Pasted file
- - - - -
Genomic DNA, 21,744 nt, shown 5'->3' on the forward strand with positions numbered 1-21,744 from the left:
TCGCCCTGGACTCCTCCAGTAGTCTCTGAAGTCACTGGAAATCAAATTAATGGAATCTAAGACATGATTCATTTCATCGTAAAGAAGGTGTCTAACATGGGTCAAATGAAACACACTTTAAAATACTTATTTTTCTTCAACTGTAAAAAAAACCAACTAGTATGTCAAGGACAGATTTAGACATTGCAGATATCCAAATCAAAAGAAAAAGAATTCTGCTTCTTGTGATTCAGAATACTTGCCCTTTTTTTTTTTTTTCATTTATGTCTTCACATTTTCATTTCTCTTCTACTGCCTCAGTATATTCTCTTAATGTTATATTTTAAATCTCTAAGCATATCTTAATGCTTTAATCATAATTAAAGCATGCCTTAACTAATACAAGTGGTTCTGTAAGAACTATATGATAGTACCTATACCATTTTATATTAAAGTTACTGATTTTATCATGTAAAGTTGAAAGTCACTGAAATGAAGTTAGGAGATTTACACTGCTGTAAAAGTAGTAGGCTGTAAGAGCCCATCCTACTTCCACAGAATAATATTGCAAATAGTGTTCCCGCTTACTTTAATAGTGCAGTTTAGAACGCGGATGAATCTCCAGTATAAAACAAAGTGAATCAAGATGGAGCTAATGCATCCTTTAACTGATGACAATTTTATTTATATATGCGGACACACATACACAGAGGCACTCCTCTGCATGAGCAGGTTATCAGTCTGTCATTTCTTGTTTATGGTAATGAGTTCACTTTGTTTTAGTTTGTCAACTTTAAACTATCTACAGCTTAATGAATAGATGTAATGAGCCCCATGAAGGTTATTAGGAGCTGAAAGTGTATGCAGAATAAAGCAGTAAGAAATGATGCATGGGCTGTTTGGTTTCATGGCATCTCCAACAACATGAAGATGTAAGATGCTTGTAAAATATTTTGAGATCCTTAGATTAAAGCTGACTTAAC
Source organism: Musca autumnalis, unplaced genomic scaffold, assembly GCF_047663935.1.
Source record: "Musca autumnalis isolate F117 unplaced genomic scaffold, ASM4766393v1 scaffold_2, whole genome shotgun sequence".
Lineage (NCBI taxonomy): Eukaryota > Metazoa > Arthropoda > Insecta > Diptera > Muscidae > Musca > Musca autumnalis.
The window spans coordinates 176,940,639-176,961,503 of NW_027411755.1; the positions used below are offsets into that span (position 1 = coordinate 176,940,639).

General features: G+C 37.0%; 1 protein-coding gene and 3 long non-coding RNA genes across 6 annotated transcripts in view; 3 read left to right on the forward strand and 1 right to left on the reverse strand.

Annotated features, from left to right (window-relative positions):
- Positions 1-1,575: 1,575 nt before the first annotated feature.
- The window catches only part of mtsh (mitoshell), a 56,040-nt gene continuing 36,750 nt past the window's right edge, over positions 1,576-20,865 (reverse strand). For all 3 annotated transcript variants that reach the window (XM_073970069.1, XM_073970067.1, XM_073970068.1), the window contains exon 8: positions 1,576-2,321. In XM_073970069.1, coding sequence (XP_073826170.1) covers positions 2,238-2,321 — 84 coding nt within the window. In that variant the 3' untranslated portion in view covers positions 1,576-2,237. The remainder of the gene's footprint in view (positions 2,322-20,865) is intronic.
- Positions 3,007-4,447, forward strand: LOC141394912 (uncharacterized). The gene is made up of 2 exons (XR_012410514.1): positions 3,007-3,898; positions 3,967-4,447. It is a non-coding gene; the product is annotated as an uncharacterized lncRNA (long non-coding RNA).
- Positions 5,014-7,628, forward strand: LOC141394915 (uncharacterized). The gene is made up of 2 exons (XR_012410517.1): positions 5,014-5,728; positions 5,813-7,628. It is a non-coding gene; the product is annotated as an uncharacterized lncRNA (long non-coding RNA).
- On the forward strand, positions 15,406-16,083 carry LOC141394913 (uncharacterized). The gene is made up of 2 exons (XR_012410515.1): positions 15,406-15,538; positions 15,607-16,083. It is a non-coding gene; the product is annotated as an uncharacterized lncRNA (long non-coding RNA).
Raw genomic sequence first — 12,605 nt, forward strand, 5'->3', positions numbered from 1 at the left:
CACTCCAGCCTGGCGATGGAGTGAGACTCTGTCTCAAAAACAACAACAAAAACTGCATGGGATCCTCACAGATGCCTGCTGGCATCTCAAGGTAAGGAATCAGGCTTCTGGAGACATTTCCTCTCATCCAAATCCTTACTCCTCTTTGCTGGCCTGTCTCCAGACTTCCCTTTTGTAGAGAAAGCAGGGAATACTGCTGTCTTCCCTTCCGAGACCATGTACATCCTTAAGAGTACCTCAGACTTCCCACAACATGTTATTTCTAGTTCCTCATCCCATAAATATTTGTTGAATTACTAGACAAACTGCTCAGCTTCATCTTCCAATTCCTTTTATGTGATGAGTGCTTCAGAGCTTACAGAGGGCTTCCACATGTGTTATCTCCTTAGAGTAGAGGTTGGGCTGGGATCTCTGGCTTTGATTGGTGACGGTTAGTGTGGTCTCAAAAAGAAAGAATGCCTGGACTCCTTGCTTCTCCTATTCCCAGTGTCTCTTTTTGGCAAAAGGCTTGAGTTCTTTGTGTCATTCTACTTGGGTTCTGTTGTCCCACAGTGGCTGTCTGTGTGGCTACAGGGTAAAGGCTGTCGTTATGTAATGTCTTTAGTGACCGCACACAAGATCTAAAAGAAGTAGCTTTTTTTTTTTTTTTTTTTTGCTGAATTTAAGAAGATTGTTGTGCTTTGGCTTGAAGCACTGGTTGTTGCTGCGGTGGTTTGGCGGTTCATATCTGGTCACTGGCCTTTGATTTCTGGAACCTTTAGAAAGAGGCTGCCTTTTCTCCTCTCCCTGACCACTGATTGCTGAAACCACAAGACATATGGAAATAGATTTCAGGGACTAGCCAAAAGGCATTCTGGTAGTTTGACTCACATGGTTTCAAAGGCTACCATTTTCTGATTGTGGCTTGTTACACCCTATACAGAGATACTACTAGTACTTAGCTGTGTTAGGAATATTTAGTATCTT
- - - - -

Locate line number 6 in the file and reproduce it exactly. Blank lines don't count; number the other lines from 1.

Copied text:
The window spans coordinates 176,940,639-176,961,503 of NW_027411755.1; the positions used below are offsets into that span (position 1 = coordinate 176,940,639).